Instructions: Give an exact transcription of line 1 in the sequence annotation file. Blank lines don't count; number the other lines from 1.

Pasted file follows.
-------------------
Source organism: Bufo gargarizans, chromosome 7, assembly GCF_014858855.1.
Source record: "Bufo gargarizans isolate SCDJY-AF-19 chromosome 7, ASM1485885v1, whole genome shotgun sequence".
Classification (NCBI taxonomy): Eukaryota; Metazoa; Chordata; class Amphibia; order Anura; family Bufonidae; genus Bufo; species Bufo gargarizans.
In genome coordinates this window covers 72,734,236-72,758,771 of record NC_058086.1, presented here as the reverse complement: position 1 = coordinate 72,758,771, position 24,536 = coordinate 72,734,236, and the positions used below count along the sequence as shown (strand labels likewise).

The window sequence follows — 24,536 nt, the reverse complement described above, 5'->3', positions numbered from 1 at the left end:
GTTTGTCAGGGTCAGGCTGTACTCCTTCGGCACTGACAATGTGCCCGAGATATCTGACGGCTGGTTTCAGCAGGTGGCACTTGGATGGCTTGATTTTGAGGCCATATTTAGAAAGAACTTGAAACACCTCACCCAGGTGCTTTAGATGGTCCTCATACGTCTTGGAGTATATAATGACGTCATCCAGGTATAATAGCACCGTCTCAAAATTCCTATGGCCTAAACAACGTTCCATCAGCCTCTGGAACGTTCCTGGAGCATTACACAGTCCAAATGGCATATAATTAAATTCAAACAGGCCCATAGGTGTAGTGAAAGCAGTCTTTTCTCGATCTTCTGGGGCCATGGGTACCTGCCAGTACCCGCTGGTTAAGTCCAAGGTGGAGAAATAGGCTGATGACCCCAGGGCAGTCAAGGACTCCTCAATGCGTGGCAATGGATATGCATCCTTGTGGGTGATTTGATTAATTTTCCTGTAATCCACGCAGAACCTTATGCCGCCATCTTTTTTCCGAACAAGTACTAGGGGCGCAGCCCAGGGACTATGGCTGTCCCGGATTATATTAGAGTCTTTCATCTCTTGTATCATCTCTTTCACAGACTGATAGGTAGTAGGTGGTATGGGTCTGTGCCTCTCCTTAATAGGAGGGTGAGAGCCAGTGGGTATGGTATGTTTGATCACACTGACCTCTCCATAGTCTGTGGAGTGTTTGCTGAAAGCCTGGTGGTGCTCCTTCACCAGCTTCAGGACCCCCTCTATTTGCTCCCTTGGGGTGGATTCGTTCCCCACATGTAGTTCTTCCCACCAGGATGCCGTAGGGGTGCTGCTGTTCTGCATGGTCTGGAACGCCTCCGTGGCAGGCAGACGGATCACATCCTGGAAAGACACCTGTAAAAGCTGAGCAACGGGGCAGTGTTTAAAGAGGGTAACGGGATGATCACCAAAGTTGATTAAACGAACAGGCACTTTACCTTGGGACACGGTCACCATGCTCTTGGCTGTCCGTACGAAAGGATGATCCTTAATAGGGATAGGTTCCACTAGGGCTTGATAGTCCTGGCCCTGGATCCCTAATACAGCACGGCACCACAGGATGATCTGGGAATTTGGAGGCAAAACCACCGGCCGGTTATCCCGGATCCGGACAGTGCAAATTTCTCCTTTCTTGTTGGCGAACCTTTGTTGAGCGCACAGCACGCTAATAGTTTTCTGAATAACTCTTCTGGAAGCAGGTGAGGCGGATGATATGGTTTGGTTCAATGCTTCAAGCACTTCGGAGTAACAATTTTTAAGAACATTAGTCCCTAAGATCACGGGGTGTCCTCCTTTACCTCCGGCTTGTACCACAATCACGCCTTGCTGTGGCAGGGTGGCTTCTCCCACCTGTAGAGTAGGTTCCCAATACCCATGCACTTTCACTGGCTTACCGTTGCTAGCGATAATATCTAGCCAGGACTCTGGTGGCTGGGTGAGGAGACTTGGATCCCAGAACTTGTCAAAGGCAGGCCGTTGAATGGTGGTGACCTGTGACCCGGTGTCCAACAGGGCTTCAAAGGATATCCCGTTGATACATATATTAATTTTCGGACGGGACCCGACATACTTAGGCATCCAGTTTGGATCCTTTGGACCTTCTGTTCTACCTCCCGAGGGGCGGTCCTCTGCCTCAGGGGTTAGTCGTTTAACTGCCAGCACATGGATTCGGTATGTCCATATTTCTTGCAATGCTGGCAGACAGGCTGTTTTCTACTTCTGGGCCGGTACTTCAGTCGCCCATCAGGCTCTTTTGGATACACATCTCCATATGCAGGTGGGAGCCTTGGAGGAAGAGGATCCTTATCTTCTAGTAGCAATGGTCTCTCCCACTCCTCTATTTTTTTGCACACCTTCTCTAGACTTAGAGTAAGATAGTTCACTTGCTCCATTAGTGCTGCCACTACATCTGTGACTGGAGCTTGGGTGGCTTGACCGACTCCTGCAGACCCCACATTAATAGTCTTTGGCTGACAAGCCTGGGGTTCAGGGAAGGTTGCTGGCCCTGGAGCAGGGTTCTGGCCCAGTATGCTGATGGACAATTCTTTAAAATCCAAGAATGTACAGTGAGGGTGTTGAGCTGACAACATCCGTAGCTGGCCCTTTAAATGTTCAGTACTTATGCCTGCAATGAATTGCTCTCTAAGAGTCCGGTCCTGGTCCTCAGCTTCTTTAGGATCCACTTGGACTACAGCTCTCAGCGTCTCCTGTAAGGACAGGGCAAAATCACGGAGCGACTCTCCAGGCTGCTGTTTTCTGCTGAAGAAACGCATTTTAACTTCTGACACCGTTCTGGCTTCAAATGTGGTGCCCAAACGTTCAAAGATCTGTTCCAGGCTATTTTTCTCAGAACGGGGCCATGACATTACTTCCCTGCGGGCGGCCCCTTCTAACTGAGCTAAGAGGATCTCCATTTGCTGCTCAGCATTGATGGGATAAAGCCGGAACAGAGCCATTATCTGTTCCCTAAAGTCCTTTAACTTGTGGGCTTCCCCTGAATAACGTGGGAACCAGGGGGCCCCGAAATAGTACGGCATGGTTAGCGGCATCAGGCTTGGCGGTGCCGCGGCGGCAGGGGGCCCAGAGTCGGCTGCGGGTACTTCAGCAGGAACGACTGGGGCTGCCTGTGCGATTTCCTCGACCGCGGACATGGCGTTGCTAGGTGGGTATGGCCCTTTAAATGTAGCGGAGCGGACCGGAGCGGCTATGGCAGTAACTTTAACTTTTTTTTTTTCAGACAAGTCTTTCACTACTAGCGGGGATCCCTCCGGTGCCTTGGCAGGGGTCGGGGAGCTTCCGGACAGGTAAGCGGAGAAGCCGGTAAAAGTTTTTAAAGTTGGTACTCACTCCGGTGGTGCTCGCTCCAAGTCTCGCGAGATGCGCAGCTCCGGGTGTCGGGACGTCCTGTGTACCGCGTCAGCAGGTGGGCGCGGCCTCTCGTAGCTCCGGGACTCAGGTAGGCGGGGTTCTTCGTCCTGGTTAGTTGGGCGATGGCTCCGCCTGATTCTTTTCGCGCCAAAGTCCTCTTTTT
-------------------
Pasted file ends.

Source organism: Bufo gargarizans, chromosome 7, assembly GCF_014858855.1.